The Repeal Coalition, a Flagstaff- and Phoenix-based grassroots organization, was formed in 2007. The group came together because they saw a vacuum in the immigrants' rights movement in Arizona. "Some of the left here were not being very audacious," explains Luis Fernandez of the Repeal Coalition. "The positions in the public debate ranged from 'kick them all out,' to 'get their labor and then kick them out.'" The Repeal Coalition has staked out a position of calling for the elimination of all anti-immigration laws, declaring, "We fight for the right for people to live, love, and work wherever they please." With this call, says Fernandez, "Now we can have a real debate."
When the coalition was founded, organizers brought in labor activists to advise them on how to build an organization along similar models to those that have built strong unions, utilizing house calls, neighborhood mapping, and group meetings. Although they are an all-volunteer group with little to no funding, they have developed a structure that has initiated large protests and provided direct service, and they are now strategizing more options for direct action and non-compliance in the post SB 1070 era.
Fernandez says that this struggle is ultimately about overcoming fear and moving from reaction to proactive action. "We've been in a crisis in Arizona for a long time," he explains. "Even if SB 1070 weren't implemented, it wouldn't matter. The political crisis would continue." To address this crisis, Fernandez believes organizations must build unity across race and class. "Traditionally in America, when the working class starts suffering, instead of connecting together and looking upwards at the cause of the problem, they look sideways or downwards for who to blame." Most importantly, he believes activists must take action to seize the initiative.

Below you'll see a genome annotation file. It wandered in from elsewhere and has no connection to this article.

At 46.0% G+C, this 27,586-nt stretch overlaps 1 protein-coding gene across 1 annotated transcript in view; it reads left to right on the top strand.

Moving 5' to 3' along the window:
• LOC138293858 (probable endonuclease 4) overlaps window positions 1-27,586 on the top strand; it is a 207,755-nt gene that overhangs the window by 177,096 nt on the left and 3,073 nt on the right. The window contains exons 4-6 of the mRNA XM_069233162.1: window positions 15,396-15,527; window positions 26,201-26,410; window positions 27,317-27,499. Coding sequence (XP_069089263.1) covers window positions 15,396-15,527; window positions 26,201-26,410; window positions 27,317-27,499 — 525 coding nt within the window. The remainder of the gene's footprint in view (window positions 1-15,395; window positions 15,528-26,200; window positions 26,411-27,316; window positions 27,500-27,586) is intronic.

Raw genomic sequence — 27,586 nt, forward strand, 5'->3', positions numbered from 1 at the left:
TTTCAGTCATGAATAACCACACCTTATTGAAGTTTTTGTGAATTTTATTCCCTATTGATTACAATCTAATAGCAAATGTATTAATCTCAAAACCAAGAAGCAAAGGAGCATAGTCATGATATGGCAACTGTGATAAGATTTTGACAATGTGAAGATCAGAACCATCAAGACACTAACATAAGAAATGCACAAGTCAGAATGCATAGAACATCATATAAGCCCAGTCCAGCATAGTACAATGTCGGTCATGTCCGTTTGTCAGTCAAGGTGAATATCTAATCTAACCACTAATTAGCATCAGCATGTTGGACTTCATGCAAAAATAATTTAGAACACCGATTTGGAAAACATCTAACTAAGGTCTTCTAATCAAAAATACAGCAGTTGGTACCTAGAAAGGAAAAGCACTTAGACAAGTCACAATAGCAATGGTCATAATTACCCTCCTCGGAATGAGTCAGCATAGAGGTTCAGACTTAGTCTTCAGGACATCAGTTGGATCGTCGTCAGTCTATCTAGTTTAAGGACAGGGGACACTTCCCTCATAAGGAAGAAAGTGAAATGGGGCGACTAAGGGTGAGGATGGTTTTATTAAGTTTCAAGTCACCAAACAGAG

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In this vision, he has been inspired by young organizers working on the DREAM ACT, a federal law that creates a path to citizenship for undocumented youth. "They came to Arizona and said, 'we're undocumented and we're going to commit acts of civil disobedience.'" At first, Repeal Coalition members tried to talk them out of this action, but the youth explained, "We are going to lose our fear because it is the fear of being arrested or the fear of being deported that fuels the inability to take political action." The bravery and vision of these youth has inspired Fernandez to continue to search for new and bold ways to take action, rather than just continually respond to right wing attacks. "We need to set the agenda," explains Fernandez. "We have to say, 'No, you're going to react to us.'"
Despite a range of tactics and philosophies, one thing organizers here have in common is a dedication to exporting the lessons of their struggle. While Arizona's law is the first and most draconian, similar laws are pending across the country. And during this current national economic crisis, more and more politicians have found that they can score political points by demonizing immigrants. "The last two months we've had a lot of people calling us asking what they can do to help Arizona," says Fernandez. "We say, organize in your own town. You don't have to come to Arizona because Arizona is coming to you."
Jordan Flaherty is a journalist, an editor of Left Turn Magazine, and a staffer with the Louisiana Justice Institute. He was the first writer to bring the story of the Jena Six to a national audience, and his award-winning reporting from the Gulf Coast has been featured in a range of outlets including The New York Times, Mother Jones, and Argentina's Clarin newspaper. He has produced news segments for Al-Jazeera, TeleSur, and Democracy Now! and appeared as a guest on CNN Morning, Anderson Cooper 360, and Keep Hope Alive with the Reverend Jesse Jackson. Haymarket Books has just released his new book, FLOODLINES: Community and Resistance from Katrina to the Jena Six.